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As many of you know, when it comes time for me to make some money I turn to construction work. Philosophy, holistics and yoga just don’t pull in the big bucks like the brochures promised. I’m good at construction. They hire me to lead a couple or a couple dozen guys thru jobs that are worth anywhere for a million to ten million dollars. It’s an intense production orientated job that doesn’t care much for people. But like I said, it’s something I’m good at: my bosses know this and my workers know this. When I’m on the construction site and I see someone doing something stupid, I have no fear of asking them, in the most lighthearted manner ever, “what the fuck are you doing?” But my criticism is not without it’s constructive qualities and after I show someone what they should be doing, we’re all friends again and there’s actually a lot of laughter and commradery on my crews.

But in the yoga world I tend to bite my tongue and not say anything when I see people doing or saying asinine things; and there are a lot of such things coming from the west when it comes to yoga.

It’s the that before Diwali, the moon is very weak. Perhaps this is suppressing my sensitive side because it’s time to have my say. Mars is also strong in my chart and sitting in a strong position for me these days. Mars is also known as ‘the cutter.’ So let me start high and work my way down.

Jai Kai seems to be quite a yoga guru, at least western Canada. I recently read a blog post he wrote on meditation and levitation. Yes really: levitation. First off, anyone who is interested in levitation ought to forget about yoga and join the circus. I’m sure such a thing is possible, but Jai Kai can neither perform this feat, nor has he ever witnessed it. So why the hell is he writing about it? Because it’s a gimmick and he has yoga and ayurveda certificates to sell. I’m sure Jai is very knowledgeable and of good intention, but whenever someone starts waving gimmicks in from of you you have to start asking questions. This is one of the simplest means of detecting what I call a bullshit baba in India. They’re generally more concerned with their own welfare than with anyone else’s.

It might be true that yoga is a sacred art, but it’s also practical. It must be practical. If you exercise there’s a very good chance you’ll become more fit. If you meditate you’ll likely become more peaceful. If you practice trataka your concentration is bound to improve. Pranayama is certainly going to have benefits for your breathing. This is such common sense that it can hardly be considered scientific, though I’m sure scientist would give each practice a passing grade at its own specialty. Yoga is practical stuff. Yoga and Ayurveda are practical arts where form and function can come together with beautiful symmetry and really elevate your quality of life and clarity of mind. Yes, the good books also mention levitation and several other siddhis, but even the good books say that these things should be of the least concern. I’m pretty sure they are only mentioned so that if you happen to begin levitating someday, you have some idea why.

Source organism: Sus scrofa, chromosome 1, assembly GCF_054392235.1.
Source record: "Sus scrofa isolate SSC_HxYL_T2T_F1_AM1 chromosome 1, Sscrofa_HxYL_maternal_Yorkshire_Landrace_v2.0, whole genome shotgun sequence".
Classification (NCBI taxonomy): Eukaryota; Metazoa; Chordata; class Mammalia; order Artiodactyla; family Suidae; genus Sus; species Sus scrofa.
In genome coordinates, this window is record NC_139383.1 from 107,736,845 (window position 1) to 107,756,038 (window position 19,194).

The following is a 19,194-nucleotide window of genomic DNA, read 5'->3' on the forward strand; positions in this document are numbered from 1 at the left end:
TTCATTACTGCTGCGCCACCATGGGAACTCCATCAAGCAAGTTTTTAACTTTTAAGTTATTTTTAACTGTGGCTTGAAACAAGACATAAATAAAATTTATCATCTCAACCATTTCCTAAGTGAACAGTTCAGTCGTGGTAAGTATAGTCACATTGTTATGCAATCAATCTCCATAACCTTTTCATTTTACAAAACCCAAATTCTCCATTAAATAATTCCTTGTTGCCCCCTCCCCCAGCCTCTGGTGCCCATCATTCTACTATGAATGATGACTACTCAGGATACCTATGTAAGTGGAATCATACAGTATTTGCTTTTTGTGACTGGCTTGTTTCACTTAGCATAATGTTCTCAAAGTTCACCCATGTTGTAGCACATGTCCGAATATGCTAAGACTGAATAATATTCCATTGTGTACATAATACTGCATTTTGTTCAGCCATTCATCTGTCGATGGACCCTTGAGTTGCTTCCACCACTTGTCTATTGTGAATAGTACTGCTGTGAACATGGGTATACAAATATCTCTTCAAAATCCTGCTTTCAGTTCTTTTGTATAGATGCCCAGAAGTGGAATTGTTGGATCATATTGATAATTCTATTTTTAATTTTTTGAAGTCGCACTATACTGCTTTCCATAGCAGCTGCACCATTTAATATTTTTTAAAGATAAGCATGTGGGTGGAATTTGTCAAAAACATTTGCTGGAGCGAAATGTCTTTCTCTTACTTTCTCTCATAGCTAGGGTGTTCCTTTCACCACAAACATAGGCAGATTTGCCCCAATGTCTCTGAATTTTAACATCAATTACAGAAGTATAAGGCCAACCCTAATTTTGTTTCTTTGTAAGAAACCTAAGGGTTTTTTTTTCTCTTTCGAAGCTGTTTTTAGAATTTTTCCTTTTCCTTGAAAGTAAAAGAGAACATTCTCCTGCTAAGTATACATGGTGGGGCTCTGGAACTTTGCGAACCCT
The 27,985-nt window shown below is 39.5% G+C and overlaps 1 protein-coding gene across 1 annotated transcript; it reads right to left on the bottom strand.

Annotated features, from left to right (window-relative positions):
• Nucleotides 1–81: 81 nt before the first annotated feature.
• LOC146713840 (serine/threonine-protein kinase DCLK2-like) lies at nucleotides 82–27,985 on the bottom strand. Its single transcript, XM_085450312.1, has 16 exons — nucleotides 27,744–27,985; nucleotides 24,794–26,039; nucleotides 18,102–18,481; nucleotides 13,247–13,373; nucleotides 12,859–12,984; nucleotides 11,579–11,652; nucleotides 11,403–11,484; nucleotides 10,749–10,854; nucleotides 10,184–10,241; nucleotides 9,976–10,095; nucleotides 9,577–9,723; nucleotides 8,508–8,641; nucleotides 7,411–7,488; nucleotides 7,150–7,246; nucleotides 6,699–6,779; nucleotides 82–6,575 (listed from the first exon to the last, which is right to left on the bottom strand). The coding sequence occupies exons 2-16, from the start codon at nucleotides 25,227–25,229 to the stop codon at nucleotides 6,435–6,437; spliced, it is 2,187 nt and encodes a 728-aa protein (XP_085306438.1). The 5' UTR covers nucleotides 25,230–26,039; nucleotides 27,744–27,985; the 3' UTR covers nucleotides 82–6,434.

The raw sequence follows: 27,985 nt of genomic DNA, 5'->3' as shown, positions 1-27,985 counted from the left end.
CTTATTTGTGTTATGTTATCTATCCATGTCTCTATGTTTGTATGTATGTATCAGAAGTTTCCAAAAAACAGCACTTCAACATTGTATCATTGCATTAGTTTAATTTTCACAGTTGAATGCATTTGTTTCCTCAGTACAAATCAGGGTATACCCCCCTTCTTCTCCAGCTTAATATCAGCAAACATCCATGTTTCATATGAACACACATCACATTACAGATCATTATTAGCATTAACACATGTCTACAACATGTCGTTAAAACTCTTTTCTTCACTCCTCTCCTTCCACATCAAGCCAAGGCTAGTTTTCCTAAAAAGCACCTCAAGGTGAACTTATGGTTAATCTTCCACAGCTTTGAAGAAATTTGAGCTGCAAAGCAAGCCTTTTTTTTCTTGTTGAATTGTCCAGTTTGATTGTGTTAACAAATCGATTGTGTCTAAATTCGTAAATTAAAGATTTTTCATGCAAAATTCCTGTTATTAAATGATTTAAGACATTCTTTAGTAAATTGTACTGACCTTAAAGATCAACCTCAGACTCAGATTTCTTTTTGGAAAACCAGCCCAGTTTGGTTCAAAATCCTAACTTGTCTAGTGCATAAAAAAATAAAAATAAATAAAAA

I found Jai’s article in a Facebook group I belong to from Edmonton, Canada. Bali is of course the place to be if you’re a yoga person; Edmonton is not so much. Bikram yoga has become a million (likely a billion) dollar business in North America by cranking up the heat to better mimic the atmosphere in India; but if they were really interested in mimicking India’s atmosphere they would have to spread shit and garbage around the room. These sorts of atmospheric changes don’t seem to have caught on in the west yet. But I wanted to talk about Bali blogging.

In this post, Becca, who I’m sure is a very nice person and good yogini, writes about her amazing time in Bali. She wants us all to know that we are beautiful on the inside. My problem with this is not the message, because we all are beautiful on the inside, but with her way of presenting it thru the lens of the beautiful paradise yoga Island of Bali. She writes so much about the physical beauty of the island that I have to ask if she has seen her own inner beauty or if she merely finds inspiration from outer beauty.

And last but not least is a yogini I met in Kamloops when I was there in the spring. Another nice girl. She was telling me about the yoga studios in town when she mentioned the Tantric studio which was the main competition for the orthodox practice she offered out of her studio. She complained that people were going to the Tantra studio because tantra allowed them to do what they want. What she offered was pure yoga. We talked about these things while she got drunk and feasted on meat. She must save her purity for the studio. But then I recently noticed that one of the popular yoga teachers from Edmonton is also in the business of selling alcohol as a representative.

But this is what yoga has become in the west. At least 50% of western yogis are merely merchants who will only teach you the art of merchandising, another 40% are into health and fitness and you can learn these things well from them, but only a very optimistic 10% are yoga teachers who can actually teach you something about yoga. Many people tell me that yoga is no longer even about fitness in the west, that it has sunk even lower and is now merely expected in many social circles in order to maintain ones standing and take part in the after yoga organic coffee house gathering.

When I talk to my Indian yoga friends about these things we all have a good laugh together. It’s madness what western people are doing with this sacred art. I hope you can recognise the beauty inherent in the madness and laugh as well. Much that is called yoga should not be taken very seriously.

Om Namah Shivaya

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